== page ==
# MA.8.AR.4.1

Given a system of two linear equations and a specified set of possible solutions, determine which ordered pairs satisfy the system of linear equations.

### Clarifications

Clarification 1: Instruction focuses on the understanding that a solution to a system of equations satisfies both linear equations simultaneously.
General Information
Subject Area: Mathematics (B.E.S.T.)
Strand: Algebraic Reasoning
Status: State Board Approved

## Benchmark Instructional Guide

### Terms from the K-12 Glossary

• Linear Equation

### Vertical Alignment

Previous Benchmarks

Next Benchmarks

### Purpose and Instructional Strategies

In grade 7, students determined constants of proportionality and graphed proportional relationships from a table, equation or a written description given in a mathematical or real-world context. In grade 8, students extend this learning to systems of two linear equations to determine possible solutions from a specified set of ordered pairs. In Algebra 1, students will write and solve a system of two-variable linear equations algebraically and graphically given a mathematical or real-world context.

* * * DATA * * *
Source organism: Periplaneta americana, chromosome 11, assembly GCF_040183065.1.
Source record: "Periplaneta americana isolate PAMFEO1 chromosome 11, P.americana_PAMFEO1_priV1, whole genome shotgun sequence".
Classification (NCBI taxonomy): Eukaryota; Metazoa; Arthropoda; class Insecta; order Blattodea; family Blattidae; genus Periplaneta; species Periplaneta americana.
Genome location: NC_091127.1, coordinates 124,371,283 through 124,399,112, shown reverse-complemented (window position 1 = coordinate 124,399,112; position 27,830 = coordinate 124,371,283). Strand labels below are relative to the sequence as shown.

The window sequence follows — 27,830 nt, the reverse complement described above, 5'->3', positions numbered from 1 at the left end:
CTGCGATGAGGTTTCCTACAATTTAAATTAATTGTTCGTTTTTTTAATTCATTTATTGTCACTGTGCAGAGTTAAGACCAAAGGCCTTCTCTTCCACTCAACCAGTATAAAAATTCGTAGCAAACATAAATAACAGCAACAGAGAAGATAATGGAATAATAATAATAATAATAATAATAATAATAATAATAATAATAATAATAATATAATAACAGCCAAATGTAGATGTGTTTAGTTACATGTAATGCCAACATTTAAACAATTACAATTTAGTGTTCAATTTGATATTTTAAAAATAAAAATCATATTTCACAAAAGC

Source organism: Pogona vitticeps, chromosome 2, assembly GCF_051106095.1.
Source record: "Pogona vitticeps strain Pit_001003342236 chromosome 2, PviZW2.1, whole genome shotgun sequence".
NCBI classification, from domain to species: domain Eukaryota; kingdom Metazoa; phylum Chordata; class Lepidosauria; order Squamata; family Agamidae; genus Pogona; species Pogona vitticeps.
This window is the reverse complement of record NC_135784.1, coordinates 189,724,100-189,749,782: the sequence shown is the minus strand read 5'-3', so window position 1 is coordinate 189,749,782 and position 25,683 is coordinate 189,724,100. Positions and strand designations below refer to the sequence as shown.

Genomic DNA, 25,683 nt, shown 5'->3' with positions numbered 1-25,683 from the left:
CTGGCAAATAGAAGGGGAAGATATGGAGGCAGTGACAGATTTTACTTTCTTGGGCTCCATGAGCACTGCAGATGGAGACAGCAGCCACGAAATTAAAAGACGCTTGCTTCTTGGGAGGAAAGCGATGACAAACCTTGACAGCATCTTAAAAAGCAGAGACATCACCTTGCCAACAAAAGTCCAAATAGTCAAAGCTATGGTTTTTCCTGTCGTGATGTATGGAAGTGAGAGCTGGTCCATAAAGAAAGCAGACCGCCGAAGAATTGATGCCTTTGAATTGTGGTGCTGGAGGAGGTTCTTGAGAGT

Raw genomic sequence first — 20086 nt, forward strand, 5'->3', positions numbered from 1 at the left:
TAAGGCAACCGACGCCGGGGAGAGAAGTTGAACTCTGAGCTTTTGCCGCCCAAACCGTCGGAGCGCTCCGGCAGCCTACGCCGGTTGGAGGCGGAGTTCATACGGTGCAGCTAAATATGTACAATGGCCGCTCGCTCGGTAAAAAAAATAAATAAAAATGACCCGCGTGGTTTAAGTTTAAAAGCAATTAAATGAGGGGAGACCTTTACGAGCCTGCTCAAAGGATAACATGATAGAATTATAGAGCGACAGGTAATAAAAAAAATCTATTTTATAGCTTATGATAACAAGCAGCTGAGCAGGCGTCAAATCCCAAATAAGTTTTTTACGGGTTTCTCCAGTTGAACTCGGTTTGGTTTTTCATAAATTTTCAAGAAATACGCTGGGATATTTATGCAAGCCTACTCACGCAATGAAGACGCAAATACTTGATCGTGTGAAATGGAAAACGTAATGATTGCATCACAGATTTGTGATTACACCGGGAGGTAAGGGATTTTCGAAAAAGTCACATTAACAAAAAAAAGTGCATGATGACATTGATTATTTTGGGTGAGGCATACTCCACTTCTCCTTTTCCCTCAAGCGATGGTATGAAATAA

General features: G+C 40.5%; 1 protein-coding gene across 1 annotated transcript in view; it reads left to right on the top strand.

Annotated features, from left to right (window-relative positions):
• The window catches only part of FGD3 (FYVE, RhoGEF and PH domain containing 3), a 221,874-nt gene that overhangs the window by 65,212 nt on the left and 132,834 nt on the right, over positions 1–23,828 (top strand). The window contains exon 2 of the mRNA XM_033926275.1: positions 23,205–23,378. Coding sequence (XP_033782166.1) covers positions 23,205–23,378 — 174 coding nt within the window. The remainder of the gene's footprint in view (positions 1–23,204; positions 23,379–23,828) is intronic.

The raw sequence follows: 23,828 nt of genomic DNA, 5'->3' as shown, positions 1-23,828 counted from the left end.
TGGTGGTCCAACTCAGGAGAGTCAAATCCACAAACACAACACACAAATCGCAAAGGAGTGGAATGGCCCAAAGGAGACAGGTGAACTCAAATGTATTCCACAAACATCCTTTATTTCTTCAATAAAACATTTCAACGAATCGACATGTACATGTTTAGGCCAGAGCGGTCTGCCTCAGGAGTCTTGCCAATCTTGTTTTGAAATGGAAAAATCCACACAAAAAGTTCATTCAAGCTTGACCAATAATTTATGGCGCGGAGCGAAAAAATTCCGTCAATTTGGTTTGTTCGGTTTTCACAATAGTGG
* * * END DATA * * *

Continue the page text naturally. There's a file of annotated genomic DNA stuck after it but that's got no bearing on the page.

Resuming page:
• The focus of this benchmark is on the understanding that the solution of a system is a set of points that satisfy both equations of the system.
• Systems of linear equations can have one solution, infinitely many solutions or no solutions.
• A system of linear equations whose graphs meet at one point (intersecting lines) has only one solution, the ordered pair representing the point of intersection.
• A system of linear equations whose graphs are coincident (the same line) has infinitely many solutions, the set of ordered pairs representing all the points on the line.
• A system of linear equations whose graphs do not meet (parallel lines) has no solutions and the slopes of these lines are the same. The technical name for these kinds of systems is "inconsistent".

• A system of linear equations is two linear equations that should be solved at the same time.